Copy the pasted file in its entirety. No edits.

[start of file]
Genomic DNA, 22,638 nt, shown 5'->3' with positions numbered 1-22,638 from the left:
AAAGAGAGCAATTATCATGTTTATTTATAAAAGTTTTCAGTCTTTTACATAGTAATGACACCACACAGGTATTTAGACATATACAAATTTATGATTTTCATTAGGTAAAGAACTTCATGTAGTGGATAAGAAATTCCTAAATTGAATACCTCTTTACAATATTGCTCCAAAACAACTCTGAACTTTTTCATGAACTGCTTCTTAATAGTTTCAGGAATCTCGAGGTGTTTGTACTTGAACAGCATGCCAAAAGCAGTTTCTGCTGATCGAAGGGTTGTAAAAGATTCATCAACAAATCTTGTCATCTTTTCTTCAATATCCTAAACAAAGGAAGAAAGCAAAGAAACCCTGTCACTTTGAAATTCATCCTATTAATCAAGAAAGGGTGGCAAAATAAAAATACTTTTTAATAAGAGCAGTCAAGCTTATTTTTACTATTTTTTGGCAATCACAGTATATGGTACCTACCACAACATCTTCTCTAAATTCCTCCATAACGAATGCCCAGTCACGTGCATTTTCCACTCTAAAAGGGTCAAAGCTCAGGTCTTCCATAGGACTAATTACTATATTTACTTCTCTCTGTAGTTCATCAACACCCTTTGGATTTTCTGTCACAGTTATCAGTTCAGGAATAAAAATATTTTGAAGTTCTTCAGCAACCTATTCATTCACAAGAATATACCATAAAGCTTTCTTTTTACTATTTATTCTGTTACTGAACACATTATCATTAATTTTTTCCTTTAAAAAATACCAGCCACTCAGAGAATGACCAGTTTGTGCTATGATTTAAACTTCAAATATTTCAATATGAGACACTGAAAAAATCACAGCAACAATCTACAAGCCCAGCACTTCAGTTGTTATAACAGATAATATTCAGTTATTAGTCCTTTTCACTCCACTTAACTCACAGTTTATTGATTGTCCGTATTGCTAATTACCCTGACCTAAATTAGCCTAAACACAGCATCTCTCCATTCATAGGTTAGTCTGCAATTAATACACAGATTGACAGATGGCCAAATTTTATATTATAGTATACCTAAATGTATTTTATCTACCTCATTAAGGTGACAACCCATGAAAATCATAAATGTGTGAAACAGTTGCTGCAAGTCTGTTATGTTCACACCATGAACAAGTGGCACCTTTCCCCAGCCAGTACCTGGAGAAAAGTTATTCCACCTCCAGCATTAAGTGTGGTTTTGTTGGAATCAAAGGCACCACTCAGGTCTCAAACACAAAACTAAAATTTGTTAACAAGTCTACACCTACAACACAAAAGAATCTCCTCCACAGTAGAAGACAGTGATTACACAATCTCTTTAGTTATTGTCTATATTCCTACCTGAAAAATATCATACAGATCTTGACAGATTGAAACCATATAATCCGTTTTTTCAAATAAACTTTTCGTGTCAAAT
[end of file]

Genomic DNA, 22,638 nt, shown 5'->3' with positions numbered 1-22,638 from the left:
AAAGAGAGCAATTATCATGTTTATTTATAAAAGTTTTCAGTCTTTTACATAGTAATGACACCACACAGGTATTTAGACATATACAAATTTATGATTTTCATTAGGTAAAGAACTTCATGTAGTGGATAAGAAATTCCTAAATTGAATACCTCTTTACAATATTGCTCCAAAACAACTCTGAACTTTTTCATGAACTGCTTCTTAATAGTTTCAGGAATCTCGAGGTGTTTGTACTTGAACAGCATGCCAAAAGCAGTTTCTGCTGATCGAAGGGTTGTAAAAGATTCATCAACAAATCTTGTCATCTTTTCTTCAATATCCTAAACAAAGGAAGAAAGCAAAGAAACCCTGTCACTTTGAAATTCATCCTATTAATCAAGAAAGGGTGGCAAAATAAAAATACTTTTTAATAAGAGCAGTCAAGCTTATTTTTACTATTTTTTGGCAATCACAGTATATGGTACCTACCACAACATCTTCTCTAAATTCCTCCATAACGAATGCCCAGTCACGTGCATTTTCCACTCTAAAAGGGTCAAAGCTCAGGTCTTCCATAGGACTAATTACTATATTTACTTCTCTCTGTAGTTCATCAACACCCTTTGGATTTTCTGTCACAGTTATCAGTTCAGGAATAAAAATATTTTGAAGTTCTTCAGCAACCTATTCATTCACAAGAATATACCATAAAGCTTTCTTTTTACTATTTATTCTGTTACTGAACACATTATCATTAATTTTTTCCTTTAAAAAATACCAGCCACTCAGAGAATGACCAGTTTGTGCTATGATTTAAACTTCAAATATTTCAATATGAGACACTGAAAAAATCACAGCAACAATCTACAAGCCCAGCACTTCAGTTGTTATAACAGATAATATTCAGTTATTAGTCCTTTTCACTCCACTTAACTCACAGTTTATTGATTGTCCGTATTGCTAATTACCCTGACCTAAATTAGCCTAAACACAGCATCTCTCCATTCATAGGTTAGTCTGCAATTAATACACAGATTGACAGATGGCCAAATTTTATATTATAGTATACCTAAATGTATTTTATCTACCTCATTAAGGTGACAACCCATGAAAATCATAAATGTGTGAAACAGTTGCTGCAAGTCTGTTATGTTCACACCATGAACAAGTGGCACCTTTCCCCAGCCAGTACCTGGAGAAAAGTTATTCCACCTCCAGCATTAAGTGTGGTTTTGTTGGAATCAAAGGCACCACTCAGGTCTCAAACACAAAACTAAAATTTGTTAACAAGTCTACACCTACAACACAAAAGAATCTCCTCCACAGTAGAAGACAGTGATTACACAATCTCTTTAGTTATTGTCTATATTCCTACCTGAAAAATATCATACAGATCTTGACAGATTGAAACCATATAATCCGTTTTTTCAAATAAACTTTTCGTGTCAAAT